Easy and so delicious: lemon pudding

Lemon puddingMy parents came to dinner recently to discuss some plans for our apartment. As it was a last minute invitation, I needed something quick, easy and with a minimum of ingredients for dessert. So I turned to my trusted Fast, Fresh and Simple cookbook by Donna Hay where I found this lemon pudding. It already looked good on paper, but it turned out to be totally delicious! I will definitely make this again and again. Here’s how to make it:

Place 500 ml cream (single pouring cream) and 110 g sugar in a saucepan over a medium heat and bring to a simmer, stirring occasionally. Allow to simmer for 6 minutes or until the cream has reduced slightly (I usually don’t really have a clue when that is, also, I’m bad at simmering, I go from boiling to not boiling, to boiling again… that seemed to work too). Add 80 ml lemon juice (from about 4 lemons) and simmer for a further 2 minutes. Pour into cups, glasses or ramekins and refrigerate until set. If, like me, you have little time to allow them to set, you can soak 1 leave of gelatine in cold water for a few minutes, squeeze it very well and stir it into the hot creamy mixture before filling your cups.

Serve with fresh raspberries while listening to Lemonade by Alexandra Stan.

Use up left-over lemons in a light lemon drizzle cake, a lemon cake, a lemon and poppy seed loaf or a raspberry and lemon mess. You can use left-over cream in a bavarois, a mango and cardamom panna cotta or a basil panna cotta.

A family favourite: bread pudding

Bread puddingI really love this recipe and it’s a great way to use up any leftover and stale bread. I grew up on this and it’s one of the first desserts I learned how to make myself. It’s really easy, very delicious and it keeps very well too, so you can enjoy it all week! You can vary the fruit to your liking as well.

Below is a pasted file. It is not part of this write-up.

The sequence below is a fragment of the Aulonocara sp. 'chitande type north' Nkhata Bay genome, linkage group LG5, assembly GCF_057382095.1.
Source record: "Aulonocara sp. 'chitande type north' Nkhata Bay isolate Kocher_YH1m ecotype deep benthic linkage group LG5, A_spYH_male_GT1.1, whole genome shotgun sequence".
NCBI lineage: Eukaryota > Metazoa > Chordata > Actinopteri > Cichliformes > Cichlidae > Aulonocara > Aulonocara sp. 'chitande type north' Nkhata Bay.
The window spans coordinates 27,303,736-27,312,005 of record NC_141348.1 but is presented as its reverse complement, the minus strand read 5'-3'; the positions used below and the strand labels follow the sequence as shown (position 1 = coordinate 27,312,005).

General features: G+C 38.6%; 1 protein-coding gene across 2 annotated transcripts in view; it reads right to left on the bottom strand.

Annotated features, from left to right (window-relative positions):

Preheat the oven to 180 C. Put 200 g sugar and 1/2 l milk in a bowl and heat for 3 min in the microwave. Meanwhile, tear up 300 g stale bread in another bowl (you can use white bread, brown bread, or a mix of whatever you have lying around – as you will soak it, it cannot be too fresh). Give the milk a stir to dissolve most of the sugar and pour it over the bread. Leave to soak for a few minutes while you cut 1 apple into small pieces. I usually add some dried prunes as well. If you have a pear, it works too and you can add candied peel if you prefer. Mush the bread mix with a fork until you get a thick consistency (you don’t have to be very precise). Add the diced fruit along with 50 g raisins, a pinch of cinnamon, a splash of rum and a bag of vanilla sugar (10 g – you could add the seeds of a vanilla pod or 1 tsp vanilla extract instead as well). Mix 5 eggs and pour into the bread mix as well. Give everything a good stir and pour in a 20 cm round spring form lined with baking paper. Put in the oven for 45 min or until a skewer inserted in the middle comes out clean.

You can eat this hot, with some vanilla ice, or cold (with or without custard). It’s very moist so it will easily keep for a week. Enjoy while listening to We Are Family by Sister Sledge.

Tip: make it gluten-free by replacing the bread by gluten-free bread.

Use up leftover raisins in rum-raisin cookies, carrot cake or an apricot and marzipan twist.